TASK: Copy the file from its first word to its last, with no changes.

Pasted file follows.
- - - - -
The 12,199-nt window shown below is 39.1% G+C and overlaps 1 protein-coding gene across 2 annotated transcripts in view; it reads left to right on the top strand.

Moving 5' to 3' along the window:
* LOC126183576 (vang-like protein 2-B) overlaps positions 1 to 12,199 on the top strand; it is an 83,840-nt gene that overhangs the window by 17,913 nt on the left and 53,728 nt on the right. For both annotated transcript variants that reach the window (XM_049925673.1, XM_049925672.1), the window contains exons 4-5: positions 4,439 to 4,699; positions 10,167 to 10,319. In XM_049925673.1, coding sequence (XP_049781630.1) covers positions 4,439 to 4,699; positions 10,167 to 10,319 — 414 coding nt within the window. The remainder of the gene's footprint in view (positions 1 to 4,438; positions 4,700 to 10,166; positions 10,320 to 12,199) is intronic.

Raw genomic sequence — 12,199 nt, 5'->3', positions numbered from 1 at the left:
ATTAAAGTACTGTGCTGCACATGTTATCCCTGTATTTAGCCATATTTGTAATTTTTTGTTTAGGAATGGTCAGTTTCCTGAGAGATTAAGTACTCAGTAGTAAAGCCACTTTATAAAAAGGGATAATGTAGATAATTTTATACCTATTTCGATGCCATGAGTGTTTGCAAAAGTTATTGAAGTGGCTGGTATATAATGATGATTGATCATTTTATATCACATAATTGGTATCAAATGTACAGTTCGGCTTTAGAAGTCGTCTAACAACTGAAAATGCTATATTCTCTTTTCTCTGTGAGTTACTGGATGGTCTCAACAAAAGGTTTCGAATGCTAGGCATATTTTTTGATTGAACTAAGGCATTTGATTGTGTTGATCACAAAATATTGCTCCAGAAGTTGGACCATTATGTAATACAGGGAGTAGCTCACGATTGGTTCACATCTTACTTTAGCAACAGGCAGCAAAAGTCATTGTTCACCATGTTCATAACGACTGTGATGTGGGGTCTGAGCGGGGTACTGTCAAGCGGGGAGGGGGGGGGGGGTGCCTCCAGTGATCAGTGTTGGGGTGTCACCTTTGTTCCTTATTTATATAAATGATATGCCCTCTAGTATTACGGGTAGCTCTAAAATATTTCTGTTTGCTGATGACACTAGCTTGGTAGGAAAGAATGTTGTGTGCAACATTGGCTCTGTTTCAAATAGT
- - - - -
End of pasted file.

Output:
The 12,199-nt window shown below is 39.1% G+C and overlaps 1 protein-coding gene across 2 annotated transcripts in view; it reads left to right on the top strand.

Moving 5' to 3' along the window:
* LOC126183576 (vang-like protein 2-B) overlaps positions 1 to 12,199 on the top strand; it is an 83,840-nt gene that overhangs the window by 17,913 nt on the left and 53,728 nt on the right. For both annotated transcript variants that reach the window (XM_049925673.1, XM_049925672.1), the window contains exons 4-5: positions 4,439 to 4,699; positions 10,167 to 10,319. In XM_049925673.1, coding sequence (XP_049781630.1) covers positions 4,439 to 4,699; positions 10,167 to 10,319 — 414 coding nt within the window. The remainder of the gene's footprint in view (positions 1 to 4,438; positions 4,700 to 10,166; positions 10,320 to 12,199) is intronic.

Raw genomic sequence — 12,199 nt, 5'->3', positions numbered from 1 at the left:
ATTAAAGTACTGTGCTGCACATGTTATCCCTGTATTTAGCCATATTTGTAATTTTTTGTTTAGGAATGGTCAGTTTCCTGAGAGATTAAGTACTCAGTAGTAAAGCCACTTTATAAAAAGGGATAATGTAGATAATTTTATACCTATTTCGATGCCATGAGTGTTTGCAAAAGTTATTGAAGTGGCTGGTATATAATGATGATTGATCATTTTATATCACATAATTGGTATCAAATGTACAGTTCGGCTTTAGAAGTCGTCTAACAACTGAAAATGCTATATTCTCTTTTCTCTGTGAGTTACTGGATGGTCTCAACAAAAGGTTTCGAATGCTAGGCATATTTTTTGATTGAACTAAGGCATTTGATTGTGTTGATCACAAAATATTGCTCCAGAAGTTGGACCATTATGTAATACAGGGAGTAGCTCACGATTGGTTCACATCTTACTTTAGCAACAGGCAGCAAAAGTCATTGTTCACCATGTTCATAACGACTGTGATGTGGGGTCTGAGCGGGGTACTGTCAAGCGGGGAGGGGGGGGGGGGTGCCTCCAGTGATCAGTGTTGGGGTGTCACCTTTGTTCCTTATTTATATAAATGATATGCCCTCTAGTATTACGGGTAGCTCTAAAATATTTCTGTTTGCTGATGACACTAGCTTGGTAGGAAAGAATGTTGTGTGCAACATTGGCTCTGTTTCAAATAGT